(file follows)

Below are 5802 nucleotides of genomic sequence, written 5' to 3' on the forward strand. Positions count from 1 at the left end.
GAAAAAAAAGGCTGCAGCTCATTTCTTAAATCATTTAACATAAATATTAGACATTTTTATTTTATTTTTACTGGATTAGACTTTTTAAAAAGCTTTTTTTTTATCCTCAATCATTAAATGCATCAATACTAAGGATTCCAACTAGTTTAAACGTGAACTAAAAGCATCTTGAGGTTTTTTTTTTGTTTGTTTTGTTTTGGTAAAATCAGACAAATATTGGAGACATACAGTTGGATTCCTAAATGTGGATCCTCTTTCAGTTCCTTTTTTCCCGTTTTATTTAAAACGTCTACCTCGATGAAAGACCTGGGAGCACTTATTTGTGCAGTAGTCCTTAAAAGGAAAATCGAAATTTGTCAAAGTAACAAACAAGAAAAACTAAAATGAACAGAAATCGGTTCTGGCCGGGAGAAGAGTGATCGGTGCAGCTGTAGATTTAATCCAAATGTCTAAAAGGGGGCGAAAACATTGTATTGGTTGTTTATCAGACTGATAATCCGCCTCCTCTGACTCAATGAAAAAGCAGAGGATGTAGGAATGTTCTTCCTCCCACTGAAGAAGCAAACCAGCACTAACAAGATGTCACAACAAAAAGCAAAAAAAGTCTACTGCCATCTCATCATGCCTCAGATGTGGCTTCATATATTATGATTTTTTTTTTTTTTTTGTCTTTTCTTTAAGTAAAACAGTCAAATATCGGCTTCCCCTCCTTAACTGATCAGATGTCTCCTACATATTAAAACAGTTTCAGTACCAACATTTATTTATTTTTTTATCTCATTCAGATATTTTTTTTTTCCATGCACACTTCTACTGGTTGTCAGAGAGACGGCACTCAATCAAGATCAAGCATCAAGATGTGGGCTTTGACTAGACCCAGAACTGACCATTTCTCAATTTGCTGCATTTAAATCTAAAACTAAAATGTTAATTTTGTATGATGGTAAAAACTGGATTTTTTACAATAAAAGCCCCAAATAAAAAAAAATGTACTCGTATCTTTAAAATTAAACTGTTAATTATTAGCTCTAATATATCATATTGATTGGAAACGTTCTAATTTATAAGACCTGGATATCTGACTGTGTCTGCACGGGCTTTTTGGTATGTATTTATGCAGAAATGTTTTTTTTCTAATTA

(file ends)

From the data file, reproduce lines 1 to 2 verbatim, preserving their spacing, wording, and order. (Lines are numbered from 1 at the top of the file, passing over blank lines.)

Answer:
Below are 5802 nucleotides of genomic sequence, written 5' to 3' on the forward strand. Positions count from 1 at the left end.
GAAAAAAAAGGCTGCAGCTCATTTCTTAAATCATTTAACATAAATATTAGACATTTTTATTTTATTTTTACTGGATTAGACTTTTTAAAAAGCTTTTTTTTTATCCTCAATCATTAAATGCATCAATACTAAGGATTCCAACTAGTTTAAACGTGAACTAAAAGCATCTTGAGGTTTTTTTTTTGTTTGTTTTGTTTTGGTAAAATCAGACAAATATTGGAGACATACAGTTGGATTCCTAAATGTGGATCCTCTTTCAGTTCCTTTTTTCCCGTTTTATTTAAAACGTCTACCTCGATGAAAGACCTGGGAGCACTTATTTGTGCAGTAGTCCTTAAAAGGAAAATCGAAATTTGTCAAAGTAACAAACAAGAAAAACTAAAATGAACAGAAATCGGTTCTGGCCGGGAGAAGAGTGATCGGTGCAGCTGTAGATTTAATCCAAATGTCTAAAAGGGGGCGAAAACATTGTATTGGTTGTTTATCAGACTGATAATCCGCCTCCTCTGACTCAATGAAAAAGCAGAGGATGTAGGAATGTTCTTCCTCCCACTGAAGAAGCAAACCAGCACTAACAAGATGTCACAACAAAAAGCAAAAAAAGTCTACTGCCATCTCATCATGCCTCAGATGTGGCTTCATATATTATGATTTTTTTTTTTTTTTTGTCTTTTCTTTAAGTAAAACAGTCAAATATCGGCTTCCCCTCCTTAACTGATCAGATGTCTCCTACATATTAAAACAGTTTCAGTACCAACATTTATTTATTTTTTTATCTCATTCAGATATTTTTTTTTTCCATGCACACTTCTACTGGTTGTCAGAGAGACGGCACTCAATCAAGATCAAGCATCAAGATGTGGGCTTTGACTAGACCCAGAACTGACCATTTCTCAATTTGCTGCATTTAAATCTAAAACTAAAATGTTAATTTTGTATGATGGTAAAAACTGGATTTTTTACAATAAAAGCCCCAAATAAAAAAAAATGTACTCGTATCTTTAAAATTAAACTGTTAATTATTAGCTCTAATATATCATATTGATTGGAAACGTTCTAATTTATAAGACCTGGATATCTGACTGTGTCTGCACGGGCTTTTTGGTATGTATTTATGCAGAAATGTTTTTTTTCTAATTA